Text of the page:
Form or function? Must one really choose? I love both and I don't see why one can't have both. Personally, I find the simple things can often be beautiful and perform just as well as their less aesthetic counterparts. Take the kitchen and pantry for example...
The Fly Lady talks a lot about keeping a clean and sparkling sink. I like it to be pretty, too. Find a lovely soap dispenser that makes you want to get in there and do dishes. This one from Anthropology was acquired on a clearance table this summer. Unfortunately the dish soap was worthless, but refilled with my favorite brand, it's perfect! An extra basket I had around the house holds tea towels ready for work. Yes, there is the drawer, but I saved that limited space for dish rags and sponges. Let the towels stack up and look inviting!
Just below the sink is an decorative false front that hides the sink inside the cabinet. A matching knob was attached to make it look like the rest of the cabinet fronts. But now...
for just $8 and some change, I swapped out the knob for this long modern handled pull from the hardware store. Now I have a place to hang a used towel. Before, they just got thrown on the counters.
You're going to know I love Anthropology after this post! I don't spend lots of money there, but I love their kitchen items and so I try to find one or two items each trip to the really big city (LA). Last spring I found this hook and it sat in my widow sill for the last 6 months because I didn't know what to do with it. Finally it occurred to me that it would be perfect for my rings and bracelets when doing dishes. With three girls, someone always needs this in the kitchen.
I do not like clutter and lots of ugly mismatched cups and dishes. One way to keep from accumulating that kind of thing is to open up the cabinets. Yes, just take the doors right off and store them in the attic. Line the back with some bead board or wallpaper and you're ready to start adding things back in.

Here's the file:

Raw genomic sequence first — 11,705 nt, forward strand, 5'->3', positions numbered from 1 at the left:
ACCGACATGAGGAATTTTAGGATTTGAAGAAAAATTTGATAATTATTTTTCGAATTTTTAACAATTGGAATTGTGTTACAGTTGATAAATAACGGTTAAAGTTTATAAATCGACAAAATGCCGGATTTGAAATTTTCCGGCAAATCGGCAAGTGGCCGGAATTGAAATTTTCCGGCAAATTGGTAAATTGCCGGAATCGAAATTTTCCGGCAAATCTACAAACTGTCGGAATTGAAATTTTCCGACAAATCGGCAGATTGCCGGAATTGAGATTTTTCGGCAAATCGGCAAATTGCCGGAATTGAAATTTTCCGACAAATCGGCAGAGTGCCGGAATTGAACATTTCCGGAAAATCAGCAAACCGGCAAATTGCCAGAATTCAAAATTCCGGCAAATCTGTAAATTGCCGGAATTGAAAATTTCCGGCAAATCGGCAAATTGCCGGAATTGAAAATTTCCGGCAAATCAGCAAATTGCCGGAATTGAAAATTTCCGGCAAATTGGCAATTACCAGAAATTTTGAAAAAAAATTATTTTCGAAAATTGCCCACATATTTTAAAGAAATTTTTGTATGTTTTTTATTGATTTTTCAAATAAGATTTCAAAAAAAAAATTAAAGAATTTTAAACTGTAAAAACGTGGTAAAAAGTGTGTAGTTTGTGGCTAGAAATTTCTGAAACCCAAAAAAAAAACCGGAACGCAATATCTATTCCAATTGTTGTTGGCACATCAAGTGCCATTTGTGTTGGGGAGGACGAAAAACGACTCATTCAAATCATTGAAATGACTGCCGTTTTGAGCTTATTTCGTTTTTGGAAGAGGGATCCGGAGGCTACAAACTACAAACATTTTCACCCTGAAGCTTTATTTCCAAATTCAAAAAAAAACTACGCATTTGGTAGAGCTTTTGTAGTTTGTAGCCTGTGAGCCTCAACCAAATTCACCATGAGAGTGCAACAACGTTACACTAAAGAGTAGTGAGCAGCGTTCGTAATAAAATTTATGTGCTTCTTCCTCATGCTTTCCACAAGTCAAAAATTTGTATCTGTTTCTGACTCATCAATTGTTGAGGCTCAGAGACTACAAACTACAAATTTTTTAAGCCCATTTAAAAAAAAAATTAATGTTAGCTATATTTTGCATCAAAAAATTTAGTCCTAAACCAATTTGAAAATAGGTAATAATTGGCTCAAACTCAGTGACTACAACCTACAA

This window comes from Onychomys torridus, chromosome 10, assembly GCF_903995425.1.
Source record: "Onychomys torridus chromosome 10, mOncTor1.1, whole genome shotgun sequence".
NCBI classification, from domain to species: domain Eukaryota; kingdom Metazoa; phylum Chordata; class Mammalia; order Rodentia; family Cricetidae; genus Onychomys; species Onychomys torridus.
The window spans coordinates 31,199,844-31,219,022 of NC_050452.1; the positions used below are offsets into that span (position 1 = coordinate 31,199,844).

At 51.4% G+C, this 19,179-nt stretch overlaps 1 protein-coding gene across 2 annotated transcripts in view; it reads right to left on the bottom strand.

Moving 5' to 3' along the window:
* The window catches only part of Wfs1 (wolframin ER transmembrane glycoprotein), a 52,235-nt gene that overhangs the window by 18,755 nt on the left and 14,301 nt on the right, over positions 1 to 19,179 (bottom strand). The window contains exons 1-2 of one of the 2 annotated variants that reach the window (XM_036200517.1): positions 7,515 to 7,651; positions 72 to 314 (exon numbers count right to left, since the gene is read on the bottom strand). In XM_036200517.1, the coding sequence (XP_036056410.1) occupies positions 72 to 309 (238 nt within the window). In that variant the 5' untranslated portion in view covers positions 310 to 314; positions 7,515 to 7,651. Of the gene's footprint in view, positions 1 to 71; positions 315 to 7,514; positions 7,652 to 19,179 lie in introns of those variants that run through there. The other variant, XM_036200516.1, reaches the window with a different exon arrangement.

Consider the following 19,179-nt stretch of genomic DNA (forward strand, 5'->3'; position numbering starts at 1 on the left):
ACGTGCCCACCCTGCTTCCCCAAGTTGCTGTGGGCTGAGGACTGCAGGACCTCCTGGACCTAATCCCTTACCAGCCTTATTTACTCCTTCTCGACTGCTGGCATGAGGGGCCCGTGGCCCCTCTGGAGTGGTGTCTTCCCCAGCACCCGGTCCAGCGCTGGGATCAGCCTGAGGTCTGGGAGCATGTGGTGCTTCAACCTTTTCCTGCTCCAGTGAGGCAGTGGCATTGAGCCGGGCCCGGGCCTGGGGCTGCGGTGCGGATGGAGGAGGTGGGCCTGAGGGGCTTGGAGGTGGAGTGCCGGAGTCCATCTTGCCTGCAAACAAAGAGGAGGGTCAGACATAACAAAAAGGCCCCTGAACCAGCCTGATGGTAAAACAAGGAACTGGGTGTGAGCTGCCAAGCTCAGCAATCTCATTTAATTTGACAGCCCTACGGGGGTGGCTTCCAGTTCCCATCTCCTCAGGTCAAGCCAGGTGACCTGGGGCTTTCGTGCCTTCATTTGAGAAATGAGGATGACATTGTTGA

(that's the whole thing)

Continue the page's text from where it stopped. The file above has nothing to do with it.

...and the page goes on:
I love the Pantry Essentials from Williams-Sonoma, but wouldn't it be fun to just collect various white dishes from the thrift store? Just stick with one color theme and your set! And let's talk glasses just a minute. Put the mismatched items in the garage sale and go to TJ Maxx and pick up plenty of the same glasses at discounted prices. If you have toddlers and need to keep some plastic sippy cups, get a cute basket and keep them corralled in the cabinet below where they can reach them, too.
I have two sets of cabinets without doors. The second set holds cooking pots and mixing bowls that I use every day. Do you realize how simple and easy this makes it? The top shelf of both cabinets holds just a couple of decorative items (I hate to dust), but most of it is stuff that we use every single day. Pretty, practical, and NO clutter. Nice.
Do you have a canister for cooking utensils? Why not have three (or five for that matter)? One of Martha Stewart's kitchens has tons! Have you ever seen them lined up on the back counter? This frees up a lot of drawer space, but looks great when you group like items. Everything is at hand, quick and easy to grab, but easy to put away, too (which is half the battle)!
Gather up all those oils and vinegars as well as salt and pepper shakers in a basket by the stove. This one was perfect as far as size, but it was a little deep and the bottom was not even (due to the weaving). I had my husband cut a board that fits neatly in the bottom and doesn't rock. It elevated the items about an inch and a half while providing a flat surface. Problem solved.
I found this lovely utensil caddy and decided it was perfect for every day. However, the utensils kept poking through and getting stuck. I didn't want to ditch the idea, but it had to be solved. My 8 year old unloads the dishwasher and things were going everywhere!
Finally I figured out a small canning jar would fit inside and keep the items from escaping. And since there was only 3 small compartments and one large, adding three jars to large size gave me room for different size spoons and forks.